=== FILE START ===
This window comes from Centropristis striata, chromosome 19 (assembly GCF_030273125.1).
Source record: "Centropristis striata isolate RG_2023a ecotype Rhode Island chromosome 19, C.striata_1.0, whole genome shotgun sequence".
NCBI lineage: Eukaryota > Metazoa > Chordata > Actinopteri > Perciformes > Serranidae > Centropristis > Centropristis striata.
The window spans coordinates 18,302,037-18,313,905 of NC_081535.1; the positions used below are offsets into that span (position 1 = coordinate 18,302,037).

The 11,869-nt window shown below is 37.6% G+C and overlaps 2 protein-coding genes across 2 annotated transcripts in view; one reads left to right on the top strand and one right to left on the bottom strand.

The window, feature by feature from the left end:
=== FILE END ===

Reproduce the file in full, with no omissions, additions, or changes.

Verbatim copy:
This window comes from Centropristis striata, chromosome 19 (assembly GCF_030273125.1).
Source record: "Centropristis striata isolate RG_2023a ecotype Rhode Island chromosome 19, C.striata_1.0, whole genome shotgun sequence".
NCBI lineage: Eukaryota > Metazoa > Chordata > Actinopteri > Perciformes > Serranidae > Centropristis > Centropristis striata.
The window spans coordinates 18,302,037-18,313,905 of NC_081535.1; the positions used below are offsets into that span (position 1 = coordinate 18,302,037).

The 11,869-nt window shown below is 37.6% G+C and overlaps 2 protein-coding genes across 2 annotated transcripts in view; one reads left to right on the top strand and one right to left on the bottom strand.

The window, feature by feature from the left end: